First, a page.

Age of Ash [a review]
When I think about my favorite series from the past few years, the answer is easy: The Expanse. It's just so well-written that the world feels truly real. I freely admit that the reason I picked up Age of Ash was solely because it shared an author with The Expanse, and I was curious to see what Abraham's writing style in a fantasy context would be like.
I won't bury the lede any longer: I did not like this book at all. I had to force myself to finish it for the sake of this review. The characters felt flat and uninteresting for the majority of the plot, and the world felt exceedingly dreary and awful. I think that latter point was on purpose, but speaking for myself, it's the last kind of world I want to escape to after two years of a pandemic, division, injustice, and strife. It would be one thing if it was a kind of gritty realism that unflinchingly stares into the brokenness of the world and refuses to give up hope. But this book felt almost perfectly devoid of justice, hope, or life. It's almost as if he stared long and hard at the injustices and evils of the world and tried to construct an alternate universe where only those things exist. Perhaps it'll get better in books two and three of his trilogy, but by the end of Age of Ash I was left with no motivation to see if that will be the case. I hate writing such a negative review and I wish I could think of some slight silver lining, but alas.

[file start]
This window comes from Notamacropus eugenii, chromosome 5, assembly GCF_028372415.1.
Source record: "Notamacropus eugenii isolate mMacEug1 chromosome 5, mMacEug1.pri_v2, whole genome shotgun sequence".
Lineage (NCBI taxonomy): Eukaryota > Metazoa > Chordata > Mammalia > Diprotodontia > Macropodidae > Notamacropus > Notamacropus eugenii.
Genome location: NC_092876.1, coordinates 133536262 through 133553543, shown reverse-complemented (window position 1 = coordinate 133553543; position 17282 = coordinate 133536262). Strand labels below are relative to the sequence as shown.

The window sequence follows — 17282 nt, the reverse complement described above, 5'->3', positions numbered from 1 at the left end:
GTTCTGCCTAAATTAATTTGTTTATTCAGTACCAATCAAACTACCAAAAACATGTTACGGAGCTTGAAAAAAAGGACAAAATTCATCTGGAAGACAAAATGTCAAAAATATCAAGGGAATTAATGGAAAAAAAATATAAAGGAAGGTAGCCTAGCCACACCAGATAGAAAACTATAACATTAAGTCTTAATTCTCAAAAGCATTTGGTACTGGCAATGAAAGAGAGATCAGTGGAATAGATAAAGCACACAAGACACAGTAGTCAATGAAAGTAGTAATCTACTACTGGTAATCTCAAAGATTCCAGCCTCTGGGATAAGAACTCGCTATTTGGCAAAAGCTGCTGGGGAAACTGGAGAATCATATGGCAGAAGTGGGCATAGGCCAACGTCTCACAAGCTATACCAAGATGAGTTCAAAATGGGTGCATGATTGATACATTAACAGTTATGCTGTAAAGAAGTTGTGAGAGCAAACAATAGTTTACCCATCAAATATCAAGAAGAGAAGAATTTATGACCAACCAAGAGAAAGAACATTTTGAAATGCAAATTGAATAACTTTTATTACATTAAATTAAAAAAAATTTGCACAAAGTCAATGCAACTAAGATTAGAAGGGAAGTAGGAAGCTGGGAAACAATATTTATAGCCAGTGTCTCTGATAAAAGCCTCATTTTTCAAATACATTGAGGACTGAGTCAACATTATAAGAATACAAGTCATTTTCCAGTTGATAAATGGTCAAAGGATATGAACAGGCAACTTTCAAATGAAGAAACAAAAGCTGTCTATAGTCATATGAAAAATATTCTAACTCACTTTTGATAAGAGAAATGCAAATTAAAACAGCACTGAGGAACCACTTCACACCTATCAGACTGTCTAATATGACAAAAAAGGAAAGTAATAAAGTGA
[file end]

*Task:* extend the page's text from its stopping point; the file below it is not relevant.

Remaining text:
DISCLAIMER: I received a copy of this book from the publisher for the purpose of a fair, unbiased review.